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White Bumps in the Mouth: Can It Be Early Teething?

When parents notice white or yellow bumps in the mouth of their baby, they often think the baby’s teeth are making an early entrance. These bumps are known as Epstein pearls and Bohn’s nodules and are completely normal. Read on to find out more about them.

What are these whitish-yellow bumps in the mouth of a newborn?

When babies are a few months old, they often have white or yellow pimples in the mouth. These bumps appear on the upper palate and along the gum line. In this position, they can resemble baby teeth pushing through the gums.

While bumps in the mouth of a baby might seem worrisome, they are completely normal. Between 60 and 85 percent of babies experience Epstein pearls and Bohn’s nodules. They are also referred to as palatal cysts or gingival cysts, and they’re more common in some babies than others. They are more common in babies:

  • Born before or on their due date
  • Born to mothers who have already given birth to other children
  • Who are heavier

These bumps are harmless and will usually resolve within a few weeks or months.

What causes bumps in the mouth of a baby?

This kind of benign mouth cyst in a baby develops during pregnancy. It’s completely normal, and there’s nothing that could have prevented it.

Around eight weeks into a pregnancy, the baby’s palate begins forming. Each maxillary process — the part that forms the upper jaw and associated features — expands laterally to form the baby’s upper palate. The two processes meet halfway, fusing with the smaller premaxillary process to form the nasal septum. By the fourth month, the palate is fully formed.

During this stage, the outer lining gets trapped between the palate and the nasal process. This forms cysts, called Epstein pearls, that are filled with keratin — the protein in nails and hair. This is why Epstein pearls are often compared to milia, which are similar white bumps on the baby’s face.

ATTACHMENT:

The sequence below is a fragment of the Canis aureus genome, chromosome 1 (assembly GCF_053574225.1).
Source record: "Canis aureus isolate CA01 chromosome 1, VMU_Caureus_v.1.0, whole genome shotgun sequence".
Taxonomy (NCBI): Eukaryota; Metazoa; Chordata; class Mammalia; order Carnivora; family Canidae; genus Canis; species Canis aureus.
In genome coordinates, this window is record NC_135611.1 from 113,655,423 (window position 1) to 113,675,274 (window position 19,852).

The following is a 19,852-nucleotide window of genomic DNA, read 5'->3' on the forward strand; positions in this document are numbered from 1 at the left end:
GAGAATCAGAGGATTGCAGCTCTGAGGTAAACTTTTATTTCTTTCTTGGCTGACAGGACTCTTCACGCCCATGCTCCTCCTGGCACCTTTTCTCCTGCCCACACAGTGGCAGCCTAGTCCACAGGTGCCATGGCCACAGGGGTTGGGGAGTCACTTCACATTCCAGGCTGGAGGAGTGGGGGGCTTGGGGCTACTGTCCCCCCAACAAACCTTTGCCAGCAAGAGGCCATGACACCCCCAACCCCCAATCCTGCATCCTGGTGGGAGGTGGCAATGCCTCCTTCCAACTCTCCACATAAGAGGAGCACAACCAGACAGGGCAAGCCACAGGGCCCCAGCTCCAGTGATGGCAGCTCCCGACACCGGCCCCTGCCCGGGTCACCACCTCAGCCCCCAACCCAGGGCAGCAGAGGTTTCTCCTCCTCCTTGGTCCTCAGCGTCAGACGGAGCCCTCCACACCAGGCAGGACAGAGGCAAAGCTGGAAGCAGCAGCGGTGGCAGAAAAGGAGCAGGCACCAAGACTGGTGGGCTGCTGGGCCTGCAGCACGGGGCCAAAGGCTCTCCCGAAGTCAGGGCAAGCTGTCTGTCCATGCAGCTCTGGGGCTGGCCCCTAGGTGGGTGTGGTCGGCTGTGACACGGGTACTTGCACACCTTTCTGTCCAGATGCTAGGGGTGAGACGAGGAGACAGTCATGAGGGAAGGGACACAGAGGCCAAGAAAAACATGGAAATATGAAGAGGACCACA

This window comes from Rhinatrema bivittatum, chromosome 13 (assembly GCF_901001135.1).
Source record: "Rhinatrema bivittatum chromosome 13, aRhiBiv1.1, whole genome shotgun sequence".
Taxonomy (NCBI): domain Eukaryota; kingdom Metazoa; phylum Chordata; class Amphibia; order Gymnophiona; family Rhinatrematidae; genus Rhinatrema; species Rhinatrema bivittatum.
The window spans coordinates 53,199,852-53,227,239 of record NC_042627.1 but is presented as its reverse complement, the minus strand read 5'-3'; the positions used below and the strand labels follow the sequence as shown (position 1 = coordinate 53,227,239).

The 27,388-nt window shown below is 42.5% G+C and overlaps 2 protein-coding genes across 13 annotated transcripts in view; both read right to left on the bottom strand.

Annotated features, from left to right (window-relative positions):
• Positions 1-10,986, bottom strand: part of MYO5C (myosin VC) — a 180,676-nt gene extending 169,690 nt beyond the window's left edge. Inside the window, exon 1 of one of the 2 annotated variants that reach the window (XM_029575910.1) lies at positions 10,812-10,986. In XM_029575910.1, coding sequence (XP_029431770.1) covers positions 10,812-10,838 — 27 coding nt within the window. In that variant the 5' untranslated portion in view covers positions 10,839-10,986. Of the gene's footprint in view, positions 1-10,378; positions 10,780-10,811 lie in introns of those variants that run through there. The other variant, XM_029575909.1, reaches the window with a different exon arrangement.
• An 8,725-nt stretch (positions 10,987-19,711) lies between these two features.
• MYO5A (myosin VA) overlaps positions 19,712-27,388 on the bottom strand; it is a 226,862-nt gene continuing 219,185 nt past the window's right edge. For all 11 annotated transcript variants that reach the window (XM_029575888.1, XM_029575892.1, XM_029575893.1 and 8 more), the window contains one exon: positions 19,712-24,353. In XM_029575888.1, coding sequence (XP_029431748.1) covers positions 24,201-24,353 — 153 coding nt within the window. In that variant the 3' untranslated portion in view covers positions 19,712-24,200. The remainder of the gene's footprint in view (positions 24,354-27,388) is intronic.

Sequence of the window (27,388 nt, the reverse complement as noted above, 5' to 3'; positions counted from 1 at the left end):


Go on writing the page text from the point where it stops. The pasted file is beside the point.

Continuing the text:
Bohn’s nodules are also white cysts filled with keratin. They are remnants of the salivary glands and can occur where the hard and soft palate meet and along the gums.

To diagnose a cyst in the mouth or natal tooth or rule out other kinds of disease, it’s a good idea to have babies’ teeth and gums checked by a health care provider. Natal teeth are teeth that babies are born with. 

Sometimes cysts in the mouth are signs of an infection like oral thrush, which is a yeast infection of the mouth. A pimple inside the mouth could be a dental lamina cyst, which is firm and usually larger than an Epstein pearl or Bohn’s nodule.

A blister inside the lip may be attached via a stalk to the lining of the gum. This is known as a congenital epulis. The bump could also be a congenital ranula — a translucent nodule on the floor of the mouth next to the tongue web.

To determine what kind of mouth cyst or blister inside the lip a baby might have, it’s advisable to ask a health care provider about it. The health care provider will usually need no lab work or imaging done to diagnose Epstein pearls. Some conditions look similar to Epstein pearls, and the health care provider may perform additional tests to confirm the cause.

How to treat cysts in the mouth of a baby

When it comes to gingival cysts, there is usually no treatment necessary. The bumps usually rupture on their own in the first weeks and months after birth. Sometimes, breastfeeding can help resolve gingival cysts, as the light friction when the baby suckles can painlessly rupture the Epstein pearls.

It can be tempting to touch or try to pop a cyst or Epstein pearl in a baby’s oral cavity. The cyst will likely go away on its own, so it’s best not to intervene. Popping or rupturing the cysts breaks the skin and presents an opportunity for infection. Because of this, it’s best to avoid touching a mouth cyst.

A white bump in the mouth of your baby is very likely normal. It’s probably an Epstein pearl or Bohn’s nodule, which are benign and will resolve in a few weeks. If it persists past the first month, check in with the baby’s pediatrician so that they can see what the growth is.

“Management Considerations for Pediatric Oral Surgery and Oral Pathology.” Overview, www.aapd.org/research/oral-health-policies--recommendations/management-considerations-for-pediatric-oral-surgery-and-oral-pathology/.

Ortiz, Laura E. Diaz de. “Epstein Pearls.” StatPearls [Internet]., U.S. National Library of Medicine, 1 Oct. 2020, www.ncbi.nlm.nih.gov/books/NBK493177/.

Singh, Rajeev Kumar, et al. “Dental Lamina Cysts in a Newborn Infant.” BMJ Case Reports, BMJ Publishing Group, 9 Oct. 2012, www.ncbi.nlm.nih.gov/pmc/articles/PMC4544414/.

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